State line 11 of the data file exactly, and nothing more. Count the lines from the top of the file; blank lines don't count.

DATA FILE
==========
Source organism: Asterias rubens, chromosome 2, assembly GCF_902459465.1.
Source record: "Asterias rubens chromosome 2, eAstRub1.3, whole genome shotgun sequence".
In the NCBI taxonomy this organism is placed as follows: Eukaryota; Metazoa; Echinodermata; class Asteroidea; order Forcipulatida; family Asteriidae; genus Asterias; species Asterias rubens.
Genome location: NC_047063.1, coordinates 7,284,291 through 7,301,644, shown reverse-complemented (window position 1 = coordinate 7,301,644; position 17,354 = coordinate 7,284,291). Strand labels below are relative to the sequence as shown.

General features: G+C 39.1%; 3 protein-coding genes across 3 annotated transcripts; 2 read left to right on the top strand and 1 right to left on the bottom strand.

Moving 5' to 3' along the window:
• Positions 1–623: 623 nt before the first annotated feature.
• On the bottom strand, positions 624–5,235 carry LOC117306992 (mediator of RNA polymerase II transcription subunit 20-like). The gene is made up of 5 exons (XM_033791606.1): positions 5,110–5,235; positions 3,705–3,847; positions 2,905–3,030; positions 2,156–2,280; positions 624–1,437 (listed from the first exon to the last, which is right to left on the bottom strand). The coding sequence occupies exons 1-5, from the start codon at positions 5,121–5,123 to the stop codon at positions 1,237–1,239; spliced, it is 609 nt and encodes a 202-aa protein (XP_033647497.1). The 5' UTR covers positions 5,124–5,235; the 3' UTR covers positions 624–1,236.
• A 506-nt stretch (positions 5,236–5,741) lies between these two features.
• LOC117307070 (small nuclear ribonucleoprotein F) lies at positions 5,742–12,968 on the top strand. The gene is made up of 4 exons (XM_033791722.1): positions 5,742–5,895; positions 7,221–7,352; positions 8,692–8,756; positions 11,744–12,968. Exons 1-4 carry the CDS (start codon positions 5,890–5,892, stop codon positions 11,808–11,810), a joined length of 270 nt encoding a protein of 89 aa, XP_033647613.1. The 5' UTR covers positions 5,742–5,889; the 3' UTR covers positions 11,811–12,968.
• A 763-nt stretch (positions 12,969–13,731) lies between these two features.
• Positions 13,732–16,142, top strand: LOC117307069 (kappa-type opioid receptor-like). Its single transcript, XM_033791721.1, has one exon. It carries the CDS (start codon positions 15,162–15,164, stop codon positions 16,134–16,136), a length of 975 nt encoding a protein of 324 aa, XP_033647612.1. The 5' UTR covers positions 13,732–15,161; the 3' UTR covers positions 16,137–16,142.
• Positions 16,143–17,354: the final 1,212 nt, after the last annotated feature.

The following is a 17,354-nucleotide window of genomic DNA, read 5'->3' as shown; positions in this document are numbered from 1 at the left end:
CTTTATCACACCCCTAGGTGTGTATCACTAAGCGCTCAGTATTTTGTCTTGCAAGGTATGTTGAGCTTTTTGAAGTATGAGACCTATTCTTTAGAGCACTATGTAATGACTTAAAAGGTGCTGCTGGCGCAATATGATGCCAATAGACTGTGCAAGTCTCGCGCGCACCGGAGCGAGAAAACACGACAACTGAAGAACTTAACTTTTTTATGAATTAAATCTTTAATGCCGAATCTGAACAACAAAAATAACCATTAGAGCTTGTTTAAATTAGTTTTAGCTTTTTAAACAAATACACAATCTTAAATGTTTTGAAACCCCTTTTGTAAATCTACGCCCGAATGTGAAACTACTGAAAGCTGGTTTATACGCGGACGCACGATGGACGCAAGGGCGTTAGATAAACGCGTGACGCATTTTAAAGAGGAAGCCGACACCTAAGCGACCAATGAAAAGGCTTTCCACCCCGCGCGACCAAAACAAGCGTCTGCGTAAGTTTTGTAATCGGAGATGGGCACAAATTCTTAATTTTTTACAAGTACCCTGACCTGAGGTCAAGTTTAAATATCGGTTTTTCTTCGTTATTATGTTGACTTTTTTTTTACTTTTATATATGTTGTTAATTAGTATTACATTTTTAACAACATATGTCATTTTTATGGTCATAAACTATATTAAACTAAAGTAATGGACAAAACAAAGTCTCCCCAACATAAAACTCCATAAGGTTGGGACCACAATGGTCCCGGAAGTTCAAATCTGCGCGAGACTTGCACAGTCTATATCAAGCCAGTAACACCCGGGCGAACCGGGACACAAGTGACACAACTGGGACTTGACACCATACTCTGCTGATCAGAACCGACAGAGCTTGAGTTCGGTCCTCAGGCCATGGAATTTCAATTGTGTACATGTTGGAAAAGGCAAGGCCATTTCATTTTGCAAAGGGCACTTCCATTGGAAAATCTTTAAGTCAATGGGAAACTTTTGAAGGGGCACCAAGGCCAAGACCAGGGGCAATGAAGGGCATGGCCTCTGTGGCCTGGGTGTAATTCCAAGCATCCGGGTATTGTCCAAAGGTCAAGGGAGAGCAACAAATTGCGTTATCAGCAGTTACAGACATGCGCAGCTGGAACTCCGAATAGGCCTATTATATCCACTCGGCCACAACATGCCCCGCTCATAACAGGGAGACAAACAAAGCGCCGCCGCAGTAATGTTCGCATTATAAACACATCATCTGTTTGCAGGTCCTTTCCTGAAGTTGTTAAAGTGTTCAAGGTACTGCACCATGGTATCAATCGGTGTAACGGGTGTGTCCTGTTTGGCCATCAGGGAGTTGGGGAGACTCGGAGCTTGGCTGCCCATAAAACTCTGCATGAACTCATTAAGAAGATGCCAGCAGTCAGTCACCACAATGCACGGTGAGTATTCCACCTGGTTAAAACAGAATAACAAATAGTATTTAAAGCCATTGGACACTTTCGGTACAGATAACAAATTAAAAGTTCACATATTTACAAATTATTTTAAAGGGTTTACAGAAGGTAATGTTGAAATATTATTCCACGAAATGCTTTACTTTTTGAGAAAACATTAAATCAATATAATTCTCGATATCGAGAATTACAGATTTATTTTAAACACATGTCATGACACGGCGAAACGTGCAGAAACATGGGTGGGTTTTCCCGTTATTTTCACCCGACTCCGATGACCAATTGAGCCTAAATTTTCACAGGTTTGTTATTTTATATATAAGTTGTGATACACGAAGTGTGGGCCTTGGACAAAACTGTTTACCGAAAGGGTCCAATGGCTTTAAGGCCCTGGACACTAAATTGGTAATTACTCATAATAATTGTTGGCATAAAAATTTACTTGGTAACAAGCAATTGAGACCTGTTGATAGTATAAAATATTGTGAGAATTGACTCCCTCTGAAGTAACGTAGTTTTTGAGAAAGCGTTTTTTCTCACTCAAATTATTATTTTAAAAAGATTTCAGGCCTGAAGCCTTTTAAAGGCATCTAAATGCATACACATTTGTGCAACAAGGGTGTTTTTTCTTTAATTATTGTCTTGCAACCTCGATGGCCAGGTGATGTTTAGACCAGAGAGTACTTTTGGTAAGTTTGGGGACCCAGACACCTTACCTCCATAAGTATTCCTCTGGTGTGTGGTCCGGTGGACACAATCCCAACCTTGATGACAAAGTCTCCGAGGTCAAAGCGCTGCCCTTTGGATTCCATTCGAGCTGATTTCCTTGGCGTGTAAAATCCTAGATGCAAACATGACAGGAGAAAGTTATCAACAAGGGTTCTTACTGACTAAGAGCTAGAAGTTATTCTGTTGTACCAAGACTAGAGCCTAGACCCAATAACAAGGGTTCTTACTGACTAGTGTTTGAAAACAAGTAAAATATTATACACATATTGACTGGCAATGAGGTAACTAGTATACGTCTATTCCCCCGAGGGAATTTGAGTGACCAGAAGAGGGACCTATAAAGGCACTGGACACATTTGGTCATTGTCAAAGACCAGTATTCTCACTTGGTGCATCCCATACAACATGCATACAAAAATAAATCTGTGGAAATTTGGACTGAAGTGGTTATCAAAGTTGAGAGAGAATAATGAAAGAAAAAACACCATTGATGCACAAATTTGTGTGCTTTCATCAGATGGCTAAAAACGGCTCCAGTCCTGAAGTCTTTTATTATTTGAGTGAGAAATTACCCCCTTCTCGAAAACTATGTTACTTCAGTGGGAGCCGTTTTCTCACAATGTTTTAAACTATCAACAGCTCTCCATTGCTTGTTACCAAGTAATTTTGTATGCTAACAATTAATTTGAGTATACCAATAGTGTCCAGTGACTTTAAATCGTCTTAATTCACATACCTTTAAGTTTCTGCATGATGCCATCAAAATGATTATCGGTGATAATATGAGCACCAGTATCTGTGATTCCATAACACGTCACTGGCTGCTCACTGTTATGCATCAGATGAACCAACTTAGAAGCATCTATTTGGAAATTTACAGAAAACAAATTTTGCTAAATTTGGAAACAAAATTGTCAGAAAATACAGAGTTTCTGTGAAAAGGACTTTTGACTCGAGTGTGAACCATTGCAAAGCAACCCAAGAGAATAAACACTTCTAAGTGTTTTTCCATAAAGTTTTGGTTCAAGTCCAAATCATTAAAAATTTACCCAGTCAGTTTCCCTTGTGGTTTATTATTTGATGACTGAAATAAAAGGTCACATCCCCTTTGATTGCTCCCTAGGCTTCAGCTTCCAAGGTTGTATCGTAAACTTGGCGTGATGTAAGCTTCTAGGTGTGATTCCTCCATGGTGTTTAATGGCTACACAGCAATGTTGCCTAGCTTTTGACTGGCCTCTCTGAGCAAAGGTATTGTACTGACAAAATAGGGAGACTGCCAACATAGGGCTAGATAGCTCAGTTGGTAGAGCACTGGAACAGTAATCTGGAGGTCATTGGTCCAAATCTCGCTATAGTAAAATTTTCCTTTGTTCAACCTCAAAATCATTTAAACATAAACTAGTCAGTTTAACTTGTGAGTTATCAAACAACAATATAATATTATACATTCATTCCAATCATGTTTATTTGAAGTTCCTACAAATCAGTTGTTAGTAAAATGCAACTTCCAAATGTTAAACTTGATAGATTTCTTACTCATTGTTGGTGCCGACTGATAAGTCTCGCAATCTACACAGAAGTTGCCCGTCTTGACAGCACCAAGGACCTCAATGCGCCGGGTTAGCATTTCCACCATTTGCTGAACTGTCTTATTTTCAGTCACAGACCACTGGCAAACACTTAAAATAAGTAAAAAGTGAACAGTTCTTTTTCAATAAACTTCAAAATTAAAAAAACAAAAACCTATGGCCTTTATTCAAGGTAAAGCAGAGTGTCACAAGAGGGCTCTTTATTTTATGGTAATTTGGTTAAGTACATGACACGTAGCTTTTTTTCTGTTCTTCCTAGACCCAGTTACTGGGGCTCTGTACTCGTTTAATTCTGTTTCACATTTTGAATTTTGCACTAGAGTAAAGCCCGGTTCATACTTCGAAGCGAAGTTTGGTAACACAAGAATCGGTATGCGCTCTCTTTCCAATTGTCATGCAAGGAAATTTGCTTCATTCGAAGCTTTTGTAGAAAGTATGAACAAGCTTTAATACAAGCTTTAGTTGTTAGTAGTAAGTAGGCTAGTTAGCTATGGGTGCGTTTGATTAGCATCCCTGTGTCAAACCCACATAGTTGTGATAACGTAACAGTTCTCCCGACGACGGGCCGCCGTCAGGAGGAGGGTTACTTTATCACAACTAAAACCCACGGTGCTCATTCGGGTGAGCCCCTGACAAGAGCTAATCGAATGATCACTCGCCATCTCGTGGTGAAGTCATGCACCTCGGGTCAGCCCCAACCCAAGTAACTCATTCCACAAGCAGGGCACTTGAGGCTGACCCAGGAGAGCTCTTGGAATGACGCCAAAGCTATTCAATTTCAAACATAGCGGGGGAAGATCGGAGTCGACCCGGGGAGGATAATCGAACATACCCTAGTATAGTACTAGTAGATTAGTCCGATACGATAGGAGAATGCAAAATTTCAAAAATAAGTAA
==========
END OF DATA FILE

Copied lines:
• A 763-nt stretch (positions 12,969–13,731) lies between these two features.